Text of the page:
India’s coal use has grown 2.2% a year since 2015, a drop from annual growth of more than 6% over the previous 10 years.
That is the conclusion of analysis of official data on coal sales, imports and power station stockpiles by Greenpeace news platform Energydesk. The slowdown appears to reflect lower consumption in the cement, iron and industrial power generation sectors.
The environmental organisation heralded it as a sign the coal boom may be over. India’s energy development path is critical to meeting national and international climate targets.
Greenpeace energy campaigner Ashish Fernandes said: “Contrary to the projections of the global coal industry, India’s demand for the carbon-heavy fuel is not skyrocketing and the country’s energy needs will do nothing to arrest coal’s global decline.
“In this context, it would make far more economic sense for India to boost investment in renewable energy rather than pursue plans for hundreds more new coal plants that could be obsolete before they’re even built.”
Narendra Modi’s government expects coal to meet the majority of India’s huge latent energy demand, underpinning industrialisation and a push for universal electricity access. According to the International Energy Agency’s 2016 figures, 244 million Indians are living without electricity.
A draft national energy policy released in June forecast 330-441GW of coal generation capacity would be needed by 2040, up from 195GW today. That goes hand-in-hand with plans to ramp up domestic mining and reduce reliance on imports. It noted, however, that falling costs and rising efficiency of renewable sources made it difficult to predict the future energy mix.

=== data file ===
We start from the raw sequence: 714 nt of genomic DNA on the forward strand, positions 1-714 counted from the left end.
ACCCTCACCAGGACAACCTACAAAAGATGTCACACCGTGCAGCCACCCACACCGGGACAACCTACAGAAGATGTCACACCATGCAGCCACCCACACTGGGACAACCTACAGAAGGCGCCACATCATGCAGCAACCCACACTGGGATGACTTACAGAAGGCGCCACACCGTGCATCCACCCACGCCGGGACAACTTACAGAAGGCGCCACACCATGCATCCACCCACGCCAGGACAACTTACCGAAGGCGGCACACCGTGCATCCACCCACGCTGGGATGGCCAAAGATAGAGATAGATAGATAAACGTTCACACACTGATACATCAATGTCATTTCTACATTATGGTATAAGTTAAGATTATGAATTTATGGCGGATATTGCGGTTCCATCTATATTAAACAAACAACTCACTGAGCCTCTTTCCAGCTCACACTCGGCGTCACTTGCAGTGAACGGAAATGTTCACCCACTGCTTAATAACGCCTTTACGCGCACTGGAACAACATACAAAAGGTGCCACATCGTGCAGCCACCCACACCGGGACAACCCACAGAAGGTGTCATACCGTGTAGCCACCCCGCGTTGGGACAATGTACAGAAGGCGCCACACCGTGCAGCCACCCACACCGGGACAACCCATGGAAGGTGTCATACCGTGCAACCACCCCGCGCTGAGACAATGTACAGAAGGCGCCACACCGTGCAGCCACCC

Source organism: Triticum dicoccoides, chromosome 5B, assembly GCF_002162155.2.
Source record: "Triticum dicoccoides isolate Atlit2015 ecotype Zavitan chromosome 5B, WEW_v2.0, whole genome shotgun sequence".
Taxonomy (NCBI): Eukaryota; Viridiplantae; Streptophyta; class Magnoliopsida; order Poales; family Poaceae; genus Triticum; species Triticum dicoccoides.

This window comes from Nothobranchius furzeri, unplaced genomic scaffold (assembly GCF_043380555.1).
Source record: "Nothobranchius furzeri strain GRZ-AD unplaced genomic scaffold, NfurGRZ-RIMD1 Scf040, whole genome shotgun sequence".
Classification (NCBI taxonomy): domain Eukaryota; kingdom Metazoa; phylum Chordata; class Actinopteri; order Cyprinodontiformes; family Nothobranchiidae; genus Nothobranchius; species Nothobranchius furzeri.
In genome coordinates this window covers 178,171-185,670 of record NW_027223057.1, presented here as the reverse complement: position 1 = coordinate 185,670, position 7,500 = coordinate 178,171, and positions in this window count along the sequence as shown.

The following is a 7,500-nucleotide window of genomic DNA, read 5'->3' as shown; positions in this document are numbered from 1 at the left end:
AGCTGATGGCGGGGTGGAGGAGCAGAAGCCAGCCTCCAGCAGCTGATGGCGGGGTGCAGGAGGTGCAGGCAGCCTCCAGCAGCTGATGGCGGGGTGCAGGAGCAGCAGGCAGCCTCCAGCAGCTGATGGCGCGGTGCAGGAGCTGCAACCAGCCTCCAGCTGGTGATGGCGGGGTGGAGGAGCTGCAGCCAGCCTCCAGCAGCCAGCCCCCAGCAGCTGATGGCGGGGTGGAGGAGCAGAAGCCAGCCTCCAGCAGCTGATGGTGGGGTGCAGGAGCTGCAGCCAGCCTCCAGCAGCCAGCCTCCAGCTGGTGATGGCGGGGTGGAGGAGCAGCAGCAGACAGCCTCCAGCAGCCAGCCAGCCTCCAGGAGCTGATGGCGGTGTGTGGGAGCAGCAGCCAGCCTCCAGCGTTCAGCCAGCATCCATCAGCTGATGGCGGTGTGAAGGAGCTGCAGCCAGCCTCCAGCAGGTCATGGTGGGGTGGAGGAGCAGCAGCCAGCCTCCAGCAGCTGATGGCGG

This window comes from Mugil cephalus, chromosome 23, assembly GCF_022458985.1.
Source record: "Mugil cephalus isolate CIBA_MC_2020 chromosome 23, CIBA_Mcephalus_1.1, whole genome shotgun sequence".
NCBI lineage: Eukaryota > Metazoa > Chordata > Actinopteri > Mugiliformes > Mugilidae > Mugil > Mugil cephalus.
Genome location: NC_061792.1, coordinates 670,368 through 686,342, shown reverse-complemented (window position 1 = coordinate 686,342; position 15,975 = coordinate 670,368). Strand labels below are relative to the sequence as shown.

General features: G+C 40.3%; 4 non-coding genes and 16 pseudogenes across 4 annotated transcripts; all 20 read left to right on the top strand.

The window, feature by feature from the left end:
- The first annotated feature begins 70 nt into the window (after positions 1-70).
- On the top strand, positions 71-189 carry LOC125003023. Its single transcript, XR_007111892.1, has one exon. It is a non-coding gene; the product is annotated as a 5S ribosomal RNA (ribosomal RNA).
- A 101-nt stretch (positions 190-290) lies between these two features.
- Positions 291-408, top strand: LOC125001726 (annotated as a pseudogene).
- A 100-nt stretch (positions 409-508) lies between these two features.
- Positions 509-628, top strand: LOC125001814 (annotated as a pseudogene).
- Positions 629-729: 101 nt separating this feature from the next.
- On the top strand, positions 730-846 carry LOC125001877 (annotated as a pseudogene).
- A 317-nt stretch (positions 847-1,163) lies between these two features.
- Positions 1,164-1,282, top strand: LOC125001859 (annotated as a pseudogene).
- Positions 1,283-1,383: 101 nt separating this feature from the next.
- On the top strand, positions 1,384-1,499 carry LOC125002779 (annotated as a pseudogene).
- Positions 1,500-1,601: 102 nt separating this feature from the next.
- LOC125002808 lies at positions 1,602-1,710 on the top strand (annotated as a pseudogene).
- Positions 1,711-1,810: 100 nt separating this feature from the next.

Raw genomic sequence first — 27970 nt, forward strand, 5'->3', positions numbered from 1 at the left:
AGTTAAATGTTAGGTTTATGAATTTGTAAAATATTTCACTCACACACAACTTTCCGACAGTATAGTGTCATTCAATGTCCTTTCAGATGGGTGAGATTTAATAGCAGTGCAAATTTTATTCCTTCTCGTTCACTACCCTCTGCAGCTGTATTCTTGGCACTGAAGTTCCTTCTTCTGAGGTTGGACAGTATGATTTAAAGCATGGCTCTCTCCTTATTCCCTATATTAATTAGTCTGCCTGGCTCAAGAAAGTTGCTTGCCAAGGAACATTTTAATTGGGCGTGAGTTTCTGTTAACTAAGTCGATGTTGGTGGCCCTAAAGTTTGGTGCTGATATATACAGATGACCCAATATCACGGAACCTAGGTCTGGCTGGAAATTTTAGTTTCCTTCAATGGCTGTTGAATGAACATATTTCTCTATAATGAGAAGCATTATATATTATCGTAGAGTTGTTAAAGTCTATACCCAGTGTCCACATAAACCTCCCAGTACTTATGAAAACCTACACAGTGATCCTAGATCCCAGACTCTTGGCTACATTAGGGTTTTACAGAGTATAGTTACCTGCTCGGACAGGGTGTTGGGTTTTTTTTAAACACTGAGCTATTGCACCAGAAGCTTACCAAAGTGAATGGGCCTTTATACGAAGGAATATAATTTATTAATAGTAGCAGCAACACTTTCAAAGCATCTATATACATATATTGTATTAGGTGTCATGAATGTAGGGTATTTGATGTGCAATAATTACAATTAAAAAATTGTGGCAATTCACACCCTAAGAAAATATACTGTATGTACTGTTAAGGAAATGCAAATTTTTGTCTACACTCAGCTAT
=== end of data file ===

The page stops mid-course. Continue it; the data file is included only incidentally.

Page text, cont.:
In recent years, a rush to build new coal plants has outpaced distribution and consumption. On average, power stations are only running around 60% of the time. In one of the clearest signs of a dysfunctional market, as reported by Climate Home, Rattan India’s Amravati plant is getting paid $150 million a year to sit idle.
Large-scale solar power installations increasingly undercut new coal plants, putting further pressure on the sector.
Accordingly, the Central Electricity Authority’s latest draft plan saw no need for any more coal power stations before 2027, beyond 50GW of capacity already under construction.
But in an interview with Climate Home, former Coal India chair Partha Bhattacharya warned against prematurely declaring the demise of coal.
Even if no new plants are built, simply running existing generators more of the time would create another 250 million tonnes of coal demand a year, he said.